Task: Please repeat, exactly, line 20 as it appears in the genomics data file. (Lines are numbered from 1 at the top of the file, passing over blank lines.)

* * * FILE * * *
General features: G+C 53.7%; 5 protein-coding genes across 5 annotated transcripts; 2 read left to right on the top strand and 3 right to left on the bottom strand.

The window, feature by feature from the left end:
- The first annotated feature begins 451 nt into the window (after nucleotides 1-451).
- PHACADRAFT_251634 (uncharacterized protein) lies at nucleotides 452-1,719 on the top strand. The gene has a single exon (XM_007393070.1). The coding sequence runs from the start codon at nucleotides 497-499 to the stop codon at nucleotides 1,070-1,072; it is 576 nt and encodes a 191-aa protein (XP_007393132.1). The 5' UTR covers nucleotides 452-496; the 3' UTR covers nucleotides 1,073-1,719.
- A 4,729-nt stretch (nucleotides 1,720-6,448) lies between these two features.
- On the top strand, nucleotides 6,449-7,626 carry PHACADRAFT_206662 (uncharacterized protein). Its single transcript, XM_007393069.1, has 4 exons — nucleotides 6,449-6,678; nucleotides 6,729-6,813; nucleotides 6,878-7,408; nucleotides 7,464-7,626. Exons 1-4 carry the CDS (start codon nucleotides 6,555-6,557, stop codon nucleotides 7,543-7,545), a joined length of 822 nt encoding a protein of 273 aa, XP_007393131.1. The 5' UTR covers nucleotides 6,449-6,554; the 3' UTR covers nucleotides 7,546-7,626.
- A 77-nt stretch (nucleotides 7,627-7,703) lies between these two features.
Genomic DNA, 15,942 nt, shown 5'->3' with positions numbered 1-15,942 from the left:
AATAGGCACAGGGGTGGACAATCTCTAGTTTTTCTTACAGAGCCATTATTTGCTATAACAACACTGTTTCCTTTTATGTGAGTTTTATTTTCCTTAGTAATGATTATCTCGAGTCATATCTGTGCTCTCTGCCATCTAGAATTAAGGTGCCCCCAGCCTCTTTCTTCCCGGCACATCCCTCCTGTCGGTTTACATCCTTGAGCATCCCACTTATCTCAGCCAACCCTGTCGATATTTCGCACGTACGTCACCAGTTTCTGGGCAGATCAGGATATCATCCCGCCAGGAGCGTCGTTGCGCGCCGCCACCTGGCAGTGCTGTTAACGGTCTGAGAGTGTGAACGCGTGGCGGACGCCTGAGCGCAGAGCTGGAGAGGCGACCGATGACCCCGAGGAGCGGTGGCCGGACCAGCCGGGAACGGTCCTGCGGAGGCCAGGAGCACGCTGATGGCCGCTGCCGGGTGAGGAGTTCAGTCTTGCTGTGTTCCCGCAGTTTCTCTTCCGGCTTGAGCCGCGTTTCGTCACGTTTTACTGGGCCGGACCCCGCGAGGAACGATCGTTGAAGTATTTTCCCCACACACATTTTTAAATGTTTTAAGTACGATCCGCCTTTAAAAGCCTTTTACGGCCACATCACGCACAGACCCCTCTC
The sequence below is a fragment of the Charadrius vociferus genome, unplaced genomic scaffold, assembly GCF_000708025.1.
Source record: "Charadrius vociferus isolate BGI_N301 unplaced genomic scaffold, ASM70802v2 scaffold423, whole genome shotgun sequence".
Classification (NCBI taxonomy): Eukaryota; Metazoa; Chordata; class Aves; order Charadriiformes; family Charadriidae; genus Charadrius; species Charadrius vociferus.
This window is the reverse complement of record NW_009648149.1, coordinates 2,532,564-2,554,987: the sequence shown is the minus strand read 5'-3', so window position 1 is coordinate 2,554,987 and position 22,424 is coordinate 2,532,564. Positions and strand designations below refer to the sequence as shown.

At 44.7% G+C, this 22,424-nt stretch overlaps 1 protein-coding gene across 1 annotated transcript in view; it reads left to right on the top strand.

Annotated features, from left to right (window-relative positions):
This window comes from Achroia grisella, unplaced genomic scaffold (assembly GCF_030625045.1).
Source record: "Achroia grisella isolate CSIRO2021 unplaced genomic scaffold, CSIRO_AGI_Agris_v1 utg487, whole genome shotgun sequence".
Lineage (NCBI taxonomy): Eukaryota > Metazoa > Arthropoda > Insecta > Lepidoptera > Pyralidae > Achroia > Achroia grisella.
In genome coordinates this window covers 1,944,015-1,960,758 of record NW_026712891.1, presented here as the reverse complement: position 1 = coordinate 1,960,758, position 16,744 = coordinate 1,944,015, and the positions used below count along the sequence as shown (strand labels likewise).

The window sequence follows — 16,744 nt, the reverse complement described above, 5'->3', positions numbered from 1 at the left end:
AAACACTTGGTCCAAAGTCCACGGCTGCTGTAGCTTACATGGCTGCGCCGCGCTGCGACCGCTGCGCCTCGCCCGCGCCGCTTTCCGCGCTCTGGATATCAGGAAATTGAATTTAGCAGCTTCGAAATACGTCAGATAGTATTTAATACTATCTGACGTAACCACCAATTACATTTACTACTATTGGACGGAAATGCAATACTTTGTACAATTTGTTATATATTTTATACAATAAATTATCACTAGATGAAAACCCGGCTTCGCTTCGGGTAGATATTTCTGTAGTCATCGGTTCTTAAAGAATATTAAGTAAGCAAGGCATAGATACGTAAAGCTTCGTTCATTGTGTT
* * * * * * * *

The window sequence follows — 16,744 nt, the reverse complement described above, 5'->3', positions numbered from 1 at the left end: